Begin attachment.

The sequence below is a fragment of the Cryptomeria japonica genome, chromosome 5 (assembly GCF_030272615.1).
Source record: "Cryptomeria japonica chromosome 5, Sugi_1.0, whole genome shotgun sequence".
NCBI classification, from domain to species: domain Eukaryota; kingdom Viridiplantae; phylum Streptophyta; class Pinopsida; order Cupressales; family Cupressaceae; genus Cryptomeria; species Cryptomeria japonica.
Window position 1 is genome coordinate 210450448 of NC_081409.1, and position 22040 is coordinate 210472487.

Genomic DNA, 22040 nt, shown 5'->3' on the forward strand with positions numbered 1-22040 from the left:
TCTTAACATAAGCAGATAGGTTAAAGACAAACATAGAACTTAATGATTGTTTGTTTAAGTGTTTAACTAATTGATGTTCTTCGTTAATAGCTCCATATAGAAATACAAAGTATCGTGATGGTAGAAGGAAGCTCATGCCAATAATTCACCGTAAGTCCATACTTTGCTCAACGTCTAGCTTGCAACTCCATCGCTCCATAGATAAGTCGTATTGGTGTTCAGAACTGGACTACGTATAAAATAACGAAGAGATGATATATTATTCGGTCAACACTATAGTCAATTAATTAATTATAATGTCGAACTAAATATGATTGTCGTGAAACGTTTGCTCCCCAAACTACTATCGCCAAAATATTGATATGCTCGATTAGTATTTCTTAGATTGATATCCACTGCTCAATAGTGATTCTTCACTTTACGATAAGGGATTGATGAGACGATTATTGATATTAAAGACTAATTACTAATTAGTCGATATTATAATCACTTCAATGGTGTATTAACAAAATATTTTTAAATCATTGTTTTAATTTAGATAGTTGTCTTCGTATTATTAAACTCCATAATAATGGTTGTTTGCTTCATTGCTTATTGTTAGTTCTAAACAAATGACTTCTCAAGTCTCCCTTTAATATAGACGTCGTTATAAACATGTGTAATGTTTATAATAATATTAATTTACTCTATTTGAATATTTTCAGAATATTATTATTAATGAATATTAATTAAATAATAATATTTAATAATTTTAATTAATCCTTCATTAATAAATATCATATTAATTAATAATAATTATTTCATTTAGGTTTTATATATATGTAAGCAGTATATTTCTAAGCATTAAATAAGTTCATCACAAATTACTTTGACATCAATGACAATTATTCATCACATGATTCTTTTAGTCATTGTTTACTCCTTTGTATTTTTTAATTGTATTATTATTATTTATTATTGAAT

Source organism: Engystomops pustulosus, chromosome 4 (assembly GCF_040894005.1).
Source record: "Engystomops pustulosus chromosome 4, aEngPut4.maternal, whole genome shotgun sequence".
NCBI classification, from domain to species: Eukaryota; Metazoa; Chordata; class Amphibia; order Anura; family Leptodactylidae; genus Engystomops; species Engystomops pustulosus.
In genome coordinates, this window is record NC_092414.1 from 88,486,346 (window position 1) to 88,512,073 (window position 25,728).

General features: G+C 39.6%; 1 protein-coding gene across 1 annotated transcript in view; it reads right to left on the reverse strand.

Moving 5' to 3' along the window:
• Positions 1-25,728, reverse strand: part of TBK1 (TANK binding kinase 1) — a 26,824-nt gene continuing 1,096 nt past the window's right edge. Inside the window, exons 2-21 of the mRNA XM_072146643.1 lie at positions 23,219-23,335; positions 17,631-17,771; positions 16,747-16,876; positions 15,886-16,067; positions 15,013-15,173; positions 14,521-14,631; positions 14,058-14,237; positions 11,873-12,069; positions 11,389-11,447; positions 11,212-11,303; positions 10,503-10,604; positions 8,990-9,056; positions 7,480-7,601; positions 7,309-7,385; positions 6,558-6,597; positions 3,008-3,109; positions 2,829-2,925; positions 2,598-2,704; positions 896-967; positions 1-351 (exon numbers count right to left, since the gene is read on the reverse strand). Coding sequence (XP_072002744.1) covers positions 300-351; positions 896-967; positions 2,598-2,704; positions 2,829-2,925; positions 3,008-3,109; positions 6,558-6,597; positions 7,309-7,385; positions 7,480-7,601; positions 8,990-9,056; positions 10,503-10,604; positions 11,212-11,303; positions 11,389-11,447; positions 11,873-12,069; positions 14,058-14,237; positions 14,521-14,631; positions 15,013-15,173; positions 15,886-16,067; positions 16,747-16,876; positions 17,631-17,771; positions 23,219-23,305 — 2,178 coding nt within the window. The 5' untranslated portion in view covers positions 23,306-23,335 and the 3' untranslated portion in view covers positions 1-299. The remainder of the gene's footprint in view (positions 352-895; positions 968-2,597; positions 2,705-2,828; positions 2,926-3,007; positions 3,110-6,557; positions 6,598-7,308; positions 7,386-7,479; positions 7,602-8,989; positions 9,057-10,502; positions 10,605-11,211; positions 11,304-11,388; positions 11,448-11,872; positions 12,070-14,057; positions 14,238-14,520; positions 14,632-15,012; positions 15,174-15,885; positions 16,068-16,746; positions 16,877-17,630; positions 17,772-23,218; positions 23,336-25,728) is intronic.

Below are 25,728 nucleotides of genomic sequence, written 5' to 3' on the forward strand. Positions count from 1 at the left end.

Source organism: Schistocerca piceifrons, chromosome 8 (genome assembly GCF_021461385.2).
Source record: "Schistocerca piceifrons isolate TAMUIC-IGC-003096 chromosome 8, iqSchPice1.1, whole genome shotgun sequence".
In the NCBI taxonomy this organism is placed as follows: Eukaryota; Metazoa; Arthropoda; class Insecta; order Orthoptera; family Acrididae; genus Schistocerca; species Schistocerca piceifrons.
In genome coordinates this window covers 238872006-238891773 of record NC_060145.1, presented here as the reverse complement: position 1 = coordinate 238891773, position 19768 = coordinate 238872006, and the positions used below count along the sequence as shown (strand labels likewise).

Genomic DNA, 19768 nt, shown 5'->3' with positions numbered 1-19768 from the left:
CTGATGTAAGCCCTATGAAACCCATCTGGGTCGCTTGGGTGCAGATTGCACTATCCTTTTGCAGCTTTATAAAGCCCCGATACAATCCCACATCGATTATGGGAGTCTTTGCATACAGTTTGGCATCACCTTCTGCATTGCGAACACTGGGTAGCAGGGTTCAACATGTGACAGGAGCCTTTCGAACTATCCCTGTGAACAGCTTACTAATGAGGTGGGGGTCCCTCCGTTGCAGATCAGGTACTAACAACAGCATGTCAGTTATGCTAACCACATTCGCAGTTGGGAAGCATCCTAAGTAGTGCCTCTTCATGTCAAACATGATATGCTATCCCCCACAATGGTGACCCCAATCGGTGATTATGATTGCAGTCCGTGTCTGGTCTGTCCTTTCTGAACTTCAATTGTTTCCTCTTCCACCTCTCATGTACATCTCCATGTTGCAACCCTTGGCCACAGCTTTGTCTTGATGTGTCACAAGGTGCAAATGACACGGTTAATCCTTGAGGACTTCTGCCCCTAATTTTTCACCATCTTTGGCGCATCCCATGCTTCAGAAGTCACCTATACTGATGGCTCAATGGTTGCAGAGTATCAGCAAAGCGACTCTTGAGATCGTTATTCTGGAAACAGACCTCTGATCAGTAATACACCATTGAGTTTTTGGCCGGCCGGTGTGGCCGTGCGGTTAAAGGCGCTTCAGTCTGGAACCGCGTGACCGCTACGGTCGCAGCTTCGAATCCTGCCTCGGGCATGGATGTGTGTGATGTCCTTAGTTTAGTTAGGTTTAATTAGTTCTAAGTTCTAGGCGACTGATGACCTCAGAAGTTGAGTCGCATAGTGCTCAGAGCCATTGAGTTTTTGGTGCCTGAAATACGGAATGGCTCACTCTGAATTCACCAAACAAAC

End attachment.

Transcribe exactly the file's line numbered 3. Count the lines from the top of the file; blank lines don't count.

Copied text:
NCBI classification, from domain to species: domain Eukaryota; kingdom Viridiplantae; phylum Streptophyta; class Pinopsida; order Cupressales; family Cupressaceae; genus Cryptomeria; species Cryptomeria japonica.